Ants attacked my (2) 11" Dracaena

henry_t at shadow.net henry_t at shadow.net
Sun Aug 24 21:22:16 EST 1997


T&T Monroe <monroe at gte.net> wrote:


Ants don't attack plants outside of the tropics. Sometimes the
prescence of ants indicates that the soil is incredibly dry, and the
ants are using it as a nesting site.  Usually, though, the ants are
"farming" some sort of sucking insect, such as aphids or (more
likely)scale.  90% of what the insects suck goes out their rear ends,
and is used to feed ants or to feed an underground fungus that the
ants eat.  Anyway, the fact that one of the Dracaena stems is budding
MAY be encouraging. Pull back about 1/2" of soil and look to see if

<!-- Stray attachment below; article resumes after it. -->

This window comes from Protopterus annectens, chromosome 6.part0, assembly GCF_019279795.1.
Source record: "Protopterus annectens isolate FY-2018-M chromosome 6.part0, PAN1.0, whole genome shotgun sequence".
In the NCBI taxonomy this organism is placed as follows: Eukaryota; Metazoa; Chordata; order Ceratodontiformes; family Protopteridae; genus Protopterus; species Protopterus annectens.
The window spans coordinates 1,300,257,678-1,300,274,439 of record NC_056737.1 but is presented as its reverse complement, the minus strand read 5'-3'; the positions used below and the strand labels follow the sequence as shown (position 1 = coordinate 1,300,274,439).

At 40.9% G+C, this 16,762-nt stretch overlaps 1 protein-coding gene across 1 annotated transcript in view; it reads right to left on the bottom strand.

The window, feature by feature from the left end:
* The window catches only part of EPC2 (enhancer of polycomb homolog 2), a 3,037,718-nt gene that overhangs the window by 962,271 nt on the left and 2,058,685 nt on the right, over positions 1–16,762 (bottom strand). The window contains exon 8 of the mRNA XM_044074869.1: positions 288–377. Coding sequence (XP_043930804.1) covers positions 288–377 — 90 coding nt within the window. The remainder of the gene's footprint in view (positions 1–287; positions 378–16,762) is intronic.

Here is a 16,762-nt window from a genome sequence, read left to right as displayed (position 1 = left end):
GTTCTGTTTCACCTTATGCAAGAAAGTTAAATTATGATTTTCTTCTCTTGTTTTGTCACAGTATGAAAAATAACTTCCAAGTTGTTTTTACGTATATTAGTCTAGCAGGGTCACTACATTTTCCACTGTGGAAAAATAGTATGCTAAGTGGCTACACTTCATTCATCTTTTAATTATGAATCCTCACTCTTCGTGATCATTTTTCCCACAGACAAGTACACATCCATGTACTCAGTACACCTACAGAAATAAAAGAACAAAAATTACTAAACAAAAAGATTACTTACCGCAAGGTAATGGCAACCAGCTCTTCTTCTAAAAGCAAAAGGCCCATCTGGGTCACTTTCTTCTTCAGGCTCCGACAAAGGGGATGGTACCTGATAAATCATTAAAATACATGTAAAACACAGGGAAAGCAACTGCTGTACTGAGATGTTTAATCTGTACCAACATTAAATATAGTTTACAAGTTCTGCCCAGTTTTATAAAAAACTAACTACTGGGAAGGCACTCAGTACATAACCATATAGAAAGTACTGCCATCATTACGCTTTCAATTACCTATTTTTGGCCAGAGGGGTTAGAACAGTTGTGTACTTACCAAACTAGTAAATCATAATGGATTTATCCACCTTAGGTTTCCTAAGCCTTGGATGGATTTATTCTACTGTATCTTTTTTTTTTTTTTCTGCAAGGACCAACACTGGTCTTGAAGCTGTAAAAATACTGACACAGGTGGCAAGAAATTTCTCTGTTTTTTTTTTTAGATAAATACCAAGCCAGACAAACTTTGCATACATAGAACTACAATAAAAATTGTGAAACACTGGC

the "bark" is slimy and rotten-looking just below the ground surface.
Sometimes a cane plant will bud-out even while the roots are dying.
If you see this, you could cut the stem off several inches above the
ground, let it dry for a few days, and then "plant" it in sterilized
soil.  If you see no signs of anything, and  your other cane is just
stubborn, I find that a drenching with miracle-grow will usually get
attention. Good growing.
PS Here in Miami, manyDracaenas do not prosper, despite lots of
humidity and warmth.  They like good light, rich soil, and GREAT air
circulation..



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